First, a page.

Laminated plastic pouches have proliferated in grocery store aisles thanks to their durability and light weight. The pouches are made of multiple polymer layers engineered to protect foods against the incursion of light, gases, and microbes.
But one component of the adhesives used to stick those layers together—[3-(2,3-epoxypropoxy)propyl]trimethoxysilane, an epoxy silane commonly called glymo—should no longer be used because of its potential to alter genes or gene expression, according to FEICA, the European adhesive association.
For several years, European Union plastic regulations have limited glymo’s use in food applications. In July, FEICA recommended adhesive firms replace it altogether by the end of 2020 due to the possible genotoxicity.
In its notice, the trade group asked members not to circulate the advice widely to avoid alarming consumers. Already, however, two leading adhesive manufacturers are highlighting that they offer laminating adhesives that do not contain glymo or similar epoxy silanes.
Bostik, the adhesive business of Arkema, is touting its line of glymo-free polyurethane adhesives for food contact packaging. It says the products also omit bisphenol A, epoxy resins, phthalate plasticizers, o-phthalic acid, and tin compounds, all considered substances of concern for food packaging. Bostik says the adhesives include one- and two-component products, those with and without solvents, and aromatic as well as aliphatic systems.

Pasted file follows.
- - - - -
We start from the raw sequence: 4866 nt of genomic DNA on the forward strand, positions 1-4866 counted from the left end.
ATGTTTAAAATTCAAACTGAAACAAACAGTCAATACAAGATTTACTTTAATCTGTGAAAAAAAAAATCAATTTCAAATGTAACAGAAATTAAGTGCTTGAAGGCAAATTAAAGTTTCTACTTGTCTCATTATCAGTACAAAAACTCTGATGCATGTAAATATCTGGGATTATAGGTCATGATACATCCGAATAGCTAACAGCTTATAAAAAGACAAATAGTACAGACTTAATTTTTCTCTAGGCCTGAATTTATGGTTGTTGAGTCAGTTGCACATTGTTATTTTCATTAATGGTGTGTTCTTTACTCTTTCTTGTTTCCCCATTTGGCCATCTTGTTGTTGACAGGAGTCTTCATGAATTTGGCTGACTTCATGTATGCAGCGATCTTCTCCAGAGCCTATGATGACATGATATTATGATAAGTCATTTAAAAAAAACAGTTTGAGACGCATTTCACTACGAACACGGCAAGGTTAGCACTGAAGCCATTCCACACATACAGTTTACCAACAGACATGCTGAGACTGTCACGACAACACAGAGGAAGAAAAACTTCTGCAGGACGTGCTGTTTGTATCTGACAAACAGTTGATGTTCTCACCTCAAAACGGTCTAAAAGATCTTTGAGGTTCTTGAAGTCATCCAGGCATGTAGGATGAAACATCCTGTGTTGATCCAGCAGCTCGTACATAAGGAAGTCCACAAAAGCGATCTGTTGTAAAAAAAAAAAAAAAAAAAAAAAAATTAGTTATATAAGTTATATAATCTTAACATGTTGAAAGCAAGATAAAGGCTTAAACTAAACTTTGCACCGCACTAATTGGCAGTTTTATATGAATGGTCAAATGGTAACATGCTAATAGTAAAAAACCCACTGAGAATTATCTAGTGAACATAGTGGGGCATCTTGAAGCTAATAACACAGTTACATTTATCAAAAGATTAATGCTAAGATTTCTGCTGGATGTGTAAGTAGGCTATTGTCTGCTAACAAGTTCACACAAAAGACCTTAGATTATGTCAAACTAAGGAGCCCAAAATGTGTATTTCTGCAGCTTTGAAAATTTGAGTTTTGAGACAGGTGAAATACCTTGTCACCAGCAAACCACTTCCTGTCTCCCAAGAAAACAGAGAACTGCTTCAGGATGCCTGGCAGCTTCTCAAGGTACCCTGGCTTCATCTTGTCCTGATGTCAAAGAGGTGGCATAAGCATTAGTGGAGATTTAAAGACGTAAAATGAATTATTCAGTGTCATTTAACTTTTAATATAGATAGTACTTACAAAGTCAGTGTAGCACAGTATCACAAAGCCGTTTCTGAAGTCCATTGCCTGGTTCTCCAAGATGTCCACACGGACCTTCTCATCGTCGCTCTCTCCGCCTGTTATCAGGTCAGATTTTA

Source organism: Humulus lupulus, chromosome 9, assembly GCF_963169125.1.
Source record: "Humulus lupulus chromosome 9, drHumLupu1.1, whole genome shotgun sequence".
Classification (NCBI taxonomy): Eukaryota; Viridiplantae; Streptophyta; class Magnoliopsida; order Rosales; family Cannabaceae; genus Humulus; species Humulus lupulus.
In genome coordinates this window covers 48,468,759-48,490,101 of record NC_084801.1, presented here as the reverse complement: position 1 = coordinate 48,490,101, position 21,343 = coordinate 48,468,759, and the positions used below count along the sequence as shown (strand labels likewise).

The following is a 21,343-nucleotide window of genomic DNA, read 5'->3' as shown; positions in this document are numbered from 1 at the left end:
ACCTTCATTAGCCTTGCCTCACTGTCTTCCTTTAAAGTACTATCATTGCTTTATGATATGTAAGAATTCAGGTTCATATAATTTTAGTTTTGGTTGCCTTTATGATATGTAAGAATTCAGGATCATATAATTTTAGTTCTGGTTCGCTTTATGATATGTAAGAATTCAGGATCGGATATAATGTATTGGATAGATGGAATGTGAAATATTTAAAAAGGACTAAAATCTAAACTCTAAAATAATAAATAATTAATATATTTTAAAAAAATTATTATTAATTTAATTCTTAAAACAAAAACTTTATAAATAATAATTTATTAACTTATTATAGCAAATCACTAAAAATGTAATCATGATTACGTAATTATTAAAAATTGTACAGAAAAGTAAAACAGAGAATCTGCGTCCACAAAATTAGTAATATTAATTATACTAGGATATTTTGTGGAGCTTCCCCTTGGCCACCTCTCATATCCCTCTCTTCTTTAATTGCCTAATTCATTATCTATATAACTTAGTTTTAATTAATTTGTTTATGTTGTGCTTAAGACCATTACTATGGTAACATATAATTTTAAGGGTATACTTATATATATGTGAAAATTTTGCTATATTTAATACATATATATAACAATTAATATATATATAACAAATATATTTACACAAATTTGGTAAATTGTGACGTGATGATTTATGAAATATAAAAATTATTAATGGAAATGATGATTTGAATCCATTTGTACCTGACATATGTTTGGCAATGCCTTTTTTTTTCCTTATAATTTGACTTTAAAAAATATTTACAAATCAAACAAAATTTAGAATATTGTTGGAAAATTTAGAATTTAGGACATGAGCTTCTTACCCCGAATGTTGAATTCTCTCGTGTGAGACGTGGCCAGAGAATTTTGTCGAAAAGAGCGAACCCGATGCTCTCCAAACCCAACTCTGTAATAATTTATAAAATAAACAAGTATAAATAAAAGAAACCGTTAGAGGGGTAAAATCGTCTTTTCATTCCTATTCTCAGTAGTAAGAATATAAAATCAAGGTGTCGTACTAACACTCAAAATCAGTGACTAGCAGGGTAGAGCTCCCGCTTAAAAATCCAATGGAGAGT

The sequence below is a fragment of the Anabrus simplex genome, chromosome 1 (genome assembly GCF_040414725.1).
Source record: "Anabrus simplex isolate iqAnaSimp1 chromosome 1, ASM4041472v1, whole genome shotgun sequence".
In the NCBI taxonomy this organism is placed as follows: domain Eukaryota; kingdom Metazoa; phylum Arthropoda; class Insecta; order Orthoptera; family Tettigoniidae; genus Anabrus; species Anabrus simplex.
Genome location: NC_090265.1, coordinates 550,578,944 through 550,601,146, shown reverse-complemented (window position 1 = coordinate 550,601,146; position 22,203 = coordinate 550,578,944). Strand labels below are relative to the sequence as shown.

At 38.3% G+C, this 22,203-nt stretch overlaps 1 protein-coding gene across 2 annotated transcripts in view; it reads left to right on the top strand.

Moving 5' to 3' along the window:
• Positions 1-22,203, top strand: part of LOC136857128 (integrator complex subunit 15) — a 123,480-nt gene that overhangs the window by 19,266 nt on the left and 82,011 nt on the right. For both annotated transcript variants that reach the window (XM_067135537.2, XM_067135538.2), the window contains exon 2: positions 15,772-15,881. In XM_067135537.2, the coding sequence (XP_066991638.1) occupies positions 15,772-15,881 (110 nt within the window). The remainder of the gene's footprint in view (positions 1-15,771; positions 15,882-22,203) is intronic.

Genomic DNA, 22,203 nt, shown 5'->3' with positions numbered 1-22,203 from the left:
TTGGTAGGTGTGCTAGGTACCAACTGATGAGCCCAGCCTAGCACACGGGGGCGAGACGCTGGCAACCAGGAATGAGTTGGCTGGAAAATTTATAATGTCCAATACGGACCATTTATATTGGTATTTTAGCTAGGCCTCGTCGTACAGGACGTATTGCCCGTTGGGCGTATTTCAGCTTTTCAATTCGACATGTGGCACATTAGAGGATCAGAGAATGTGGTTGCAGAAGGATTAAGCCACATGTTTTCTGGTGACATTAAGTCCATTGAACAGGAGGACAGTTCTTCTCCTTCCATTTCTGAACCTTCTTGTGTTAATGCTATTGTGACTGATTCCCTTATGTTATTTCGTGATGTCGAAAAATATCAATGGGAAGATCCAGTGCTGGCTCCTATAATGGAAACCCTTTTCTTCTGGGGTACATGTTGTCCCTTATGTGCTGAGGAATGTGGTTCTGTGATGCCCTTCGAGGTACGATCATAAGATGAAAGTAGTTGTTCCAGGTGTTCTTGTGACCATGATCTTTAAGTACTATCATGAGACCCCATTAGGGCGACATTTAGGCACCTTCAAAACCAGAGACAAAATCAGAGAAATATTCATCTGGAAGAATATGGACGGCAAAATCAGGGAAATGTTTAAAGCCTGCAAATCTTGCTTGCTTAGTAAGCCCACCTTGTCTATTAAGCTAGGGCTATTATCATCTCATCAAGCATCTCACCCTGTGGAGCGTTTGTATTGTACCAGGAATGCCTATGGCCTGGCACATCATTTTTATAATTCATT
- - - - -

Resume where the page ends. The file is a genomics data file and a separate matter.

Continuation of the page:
Meanwhile, Germany’s Henkel has introduced a modular line of glymo-free adhesive components that can be mixed and matched to meet high-performance packaging needs. For example, some foods are sterilized inside the package using high heat, while other foods are added to pouches while very hot. Some foods may be microwaved by the consumer. Pouches made with the new adhesives work well for a range of pet food, medical supply, and convenience food applications, Henkel says.
Helga Garmann, Henkel’s manager of polyurethane product development, points out that glymo may still be used under EU regulations, but food packaging producers must test and verify that migration falls below specific limits. “As testing is complex, we recommend the use of adhesives that do not contain any glymo,” she says in a statement.